An instrumental experience of a pandemic-ridden world
Descending into heavy electronic decay, John Vanderslice aims to sonically depict all of the anxieties that have occurred in the past year in his latest EP, John, i can’t believe civilization is still going here in 2021! Congratulations to all of us, Love, DCB. From late-night panic attacks to the relationship with technology, Vanderslice aims to create comfort in the experience of the unthinkable. In depicting deepest anxieties, one begins to think they are not alone in their own experiences in the past year.
“uncommon love,” the opening track, is reminiscent of French musician Gesaffelstein, with its trembling bass and distortion. A simple chord progression is intertwined with pulsing beats of electronic beeps to create a sense of chaos. With the title, one can’t help but wonder if it is a reference to the relationship with technology, especially after the tumult of the previous year and a half. It is a strong opener, despite it being instrumental.
Similarly, “Late Life Realization” sounds like a virtual anxiety spiral. With many different instrumentals overlapping and collapsing into one another, the track has no true rhythm. Constantly changing keys and time signatures, the song acts as a way to conceptualize the ruminations that have become all too normal.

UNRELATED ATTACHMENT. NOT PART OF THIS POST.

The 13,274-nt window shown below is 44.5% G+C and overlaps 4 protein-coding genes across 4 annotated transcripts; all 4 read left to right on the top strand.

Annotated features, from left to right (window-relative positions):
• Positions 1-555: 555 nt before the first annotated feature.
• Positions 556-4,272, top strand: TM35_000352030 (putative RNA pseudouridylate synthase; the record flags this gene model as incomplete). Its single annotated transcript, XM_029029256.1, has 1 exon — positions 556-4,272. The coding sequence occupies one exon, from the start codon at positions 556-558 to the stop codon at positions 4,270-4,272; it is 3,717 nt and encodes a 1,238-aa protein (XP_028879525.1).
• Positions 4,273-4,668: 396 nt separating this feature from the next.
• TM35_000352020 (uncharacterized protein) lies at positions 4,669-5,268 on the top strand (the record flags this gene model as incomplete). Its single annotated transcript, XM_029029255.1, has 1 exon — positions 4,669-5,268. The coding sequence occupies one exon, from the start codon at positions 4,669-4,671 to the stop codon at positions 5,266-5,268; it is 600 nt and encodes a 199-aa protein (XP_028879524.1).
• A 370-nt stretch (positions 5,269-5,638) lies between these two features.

“i get a strange kind of pleasure from just hanging on” is a much more lively tune, despite its dark subject matter. Autotune gives a more familiar feeling, almost as if it were a pop song. The reiteration of “hanging by a thread” feels almost comforting as if it is showing that the pain that one faces is shared by a large group of people. It encourages to hang on, despite all that has progressed over the past year, with a melody that seems much more soothing than the opening part of the record.
Perhaps the most encapsulating song of the album is “the world we had,” which takes simplistic notes and creates intricate complexity. With a house-inspired underlying melody, Vanderslice creates a medley of harmonic basslines and chaotic overtones. It is a true testament of a year in which people had both remarkable hope and unfathomable despair. It is obvious how electronic music is one of the few places that can be an outlet for expressing such experiences.
The closing track, “White chalk,” has a hope to it. With more melodic beats, there is an instrumental progression compared to the opening track. Using more organic sounds such as strings, there is a sense of hope past the upheaval. Taking the rest of the EP into account, there is a powerful statement in depicting mental health struggles. With the pandemic taking all that we hold dear, this project reminds people why music is so important. At its heart, it acts as a testament that one is not alone.